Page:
May 2010: a festival year in review
The second in a retrospective of the festival season
Before we get down to business, let’s take a quick look at some of the other news from those 31 days. The big news,
of course, was critically revered and universally-loved Jedward’s recording of a Shake ‘n’
Vac advert to celebrate 30 years since that woman danced around her living room. The short-sightedness of releasing the song
on a free download meant the bitter injustice of their (c)rap version of the classic jingle failing to brutally assault the
charts and that lies heavy on our hearts, but who said life was fair? The other main story was the general election, which
saw the nation ConDemed to five years of coalition rule, but let’s not insult the memory of Jedward by banging on about
Right, on with the festivals…
The Drums' very own Colonel Mustard.
Camden Crawl 2010 kicked off the month with its sprawling festival, giving miserable May a boot up the backside with an atmosphere described by VF’s Luke Warren as “constantly buzzing” with a “friendly, feel good vibe”. The Blues Kitchen, as compact and noisy as a newborn, hosted hype-engorged New Yorkers The Drums, who lived up to the praise with an energetic set of post-punk that left those inside in a daze and those stuck outside in a malaise. Elsewhere, Lightspeed Champion delighted the heaving Electric Ballroom, The Sunshine Underground drove the Black Cap into a frenzy and Plan B had a mixed evening showcasing his plan B: singing most of his way through an album of retro soul seasoned with hip hop.
Things hot up at Glastonbury's Arcadia Spectacular.
In a saturated festival market within an economy in rough seas, it’s not uncommon for some festivals to drown. One of the most prominent losses this year came in early May when Glade Festival 2010 was cancelled. At the time, the rising of cost of policing was among the reasons behind the event being pulled, which prompted Joseph Taylor to look at how rising police costs are throttling smaller festivals. Just before the announcement, we also spoke to organiser Nick Ladd – along with Pip Rush of Arcadia Spectacular - about creating alternative worlds at festivals. Here’s hoping that the festival can be rekindled at a later date - hopefully in a more forgiving economical climate.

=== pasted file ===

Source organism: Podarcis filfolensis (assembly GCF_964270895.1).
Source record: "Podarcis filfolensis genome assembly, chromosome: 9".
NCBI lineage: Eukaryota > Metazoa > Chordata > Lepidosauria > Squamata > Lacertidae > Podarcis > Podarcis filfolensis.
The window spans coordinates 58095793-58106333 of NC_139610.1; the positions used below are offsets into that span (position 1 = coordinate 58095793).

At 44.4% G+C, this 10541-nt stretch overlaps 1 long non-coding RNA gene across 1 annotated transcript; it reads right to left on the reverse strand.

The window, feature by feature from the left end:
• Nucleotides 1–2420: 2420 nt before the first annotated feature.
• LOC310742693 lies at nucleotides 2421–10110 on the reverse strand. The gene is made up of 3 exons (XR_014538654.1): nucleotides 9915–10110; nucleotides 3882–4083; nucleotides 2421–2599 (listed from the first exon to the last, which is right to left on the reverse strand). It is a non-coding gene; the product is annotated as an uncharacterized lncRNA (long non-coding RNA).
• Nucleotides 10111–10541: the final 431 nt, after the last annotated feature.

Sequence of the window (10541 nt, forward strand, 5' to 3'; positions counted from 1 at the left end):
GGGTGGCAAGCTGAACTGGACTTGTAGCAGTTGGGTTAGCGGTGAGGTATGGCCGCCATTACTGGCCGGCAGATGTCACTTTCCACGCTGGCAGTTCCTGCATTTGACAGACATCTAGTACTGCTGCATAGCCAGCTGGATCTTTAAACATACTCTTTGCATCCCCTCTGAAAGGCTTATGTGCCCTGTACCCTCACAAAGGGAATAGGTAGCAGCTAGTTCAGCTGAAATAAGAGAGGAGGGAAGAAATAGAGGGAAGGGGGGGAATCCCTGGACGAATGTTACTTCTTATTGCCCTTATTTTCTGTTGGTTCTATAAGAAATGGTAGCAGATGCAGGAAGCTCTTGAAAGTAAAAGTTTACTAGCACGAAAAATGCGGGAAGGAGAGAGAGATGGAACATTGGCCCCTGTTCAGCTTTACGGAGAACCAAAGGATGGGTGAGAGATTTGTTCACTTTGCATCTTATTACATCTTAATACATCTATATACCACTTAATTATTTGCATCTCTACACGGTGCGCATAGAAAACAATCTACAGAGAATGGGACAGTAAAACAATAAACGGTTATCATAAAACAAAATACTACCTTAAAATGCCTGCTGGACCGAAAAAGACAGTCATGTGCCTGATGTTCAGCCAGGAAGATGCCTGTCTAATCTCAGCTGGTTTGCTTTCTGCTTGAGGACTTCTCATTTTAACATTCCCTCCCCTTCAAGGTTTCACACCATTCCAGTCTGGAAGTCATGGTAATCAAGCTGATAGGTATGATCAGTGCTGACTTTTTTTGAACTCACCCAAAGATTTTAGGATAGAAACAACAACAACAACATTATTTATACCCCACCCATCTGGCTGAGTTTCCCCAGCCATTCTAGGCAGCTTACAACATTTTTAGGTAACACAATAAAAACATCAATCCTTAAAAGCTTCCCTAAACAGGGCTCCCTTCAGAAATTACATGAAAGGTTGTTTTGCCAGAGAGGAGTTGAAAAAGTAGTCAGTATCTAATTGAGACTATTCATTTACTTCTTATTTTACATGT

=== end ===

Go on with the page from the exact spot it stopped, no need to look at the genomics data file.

Now back to the festivals that are alive and well. Jamie Skey checked out All Tomorrow’s Parties, which he said, “quite simply, should be tried by everyone at least once.” ATP runs four times a year and has guest curators from the world of leftfield entertainment and this May it was the turn of indie act Pavement, who arranged a line-up that included themselves (naturally), Calexico, Broken Social Scene, Boris and The Fall, amongst others. Between acts, many ATPers made the most of the resort, jumping in the wave pool, playing in the amusement arcade and going to the cinema.
Many revellers make The Great Escape to Brighton seafront.
Tom Goodwyn made The Great Escape when he travelled down to Brighton for the best in new music from up-and-coming, underground and more established acts. The event is usually a good indication of who’ll make a splash at the summer festivals; acts like Delphic, Chapel Club, The Futureheads, Marina And the Diamonds and Rolo Tomassi made a big impression this time round. Similar to Camden Crawl, this festival spreads across Brighton in various venues, whilst guerrilla acts pop-up and play shows anywhere they can.
Liverpool Sound City 2010 received 10/10 from VF’s Stephen Greenwood, supporting its position as one of the most important emerging festivals. Just three years old, it had 35 stages running over its four days, offering up some of the globe’s most exciting talent like The Sunshine Underground, The Phenomenal Handicap Band, Mickey 9s and Christine Owman. As well as praising the variety and close proximity of the venues, Stephen found Liverpool had much more to offer: history, culture… Oompa-Loompa coloured women. Even if you’re a southerner who gets a nosebleed past the South Mimms services, it looks like it is well worth checking out.
Things went from back to worse for Bono as U2 pulled out of Glastonbury.
As May neared its end, the big news on the scene was a headline cancellation and their replacement. U2 pulled out of Glastonbury Festival 2010, set for its fortieth year, to be replaced by Gorillaz; both stories brought mixed reactions, much like the initial inclusion of U2. As one devilishly talented writer (that’d be me) put it in a VF blog, “a phonic phenomenon, which I can best describe as what a pig mating with a foghorn might sound like, rumbled in the ether as festival-goers collectively groaned or cheered in equal numbers.” It fits the reactions to the subsequent stories, too, although Gorillaz’s inclusion did seem to garner more favourable responses. Rumours of possible collaborations teased the Glasto faithful: Snoop Dogg seemed an obvious one; Mos Def looked likely, too; what about Shaun Ryder? There was a month to wait until all would be revealed…
Obviously Glastonbury was set to go ahead with or without U2, hence why we choose their single of the same name at the top of this article. Enjoy.
Read the upcoming VF review of June to see how Glastonbury and the rest of the month went down. Please be advised: the World Cup may be mentioned, so England supporters of a sensitive disposition should beware.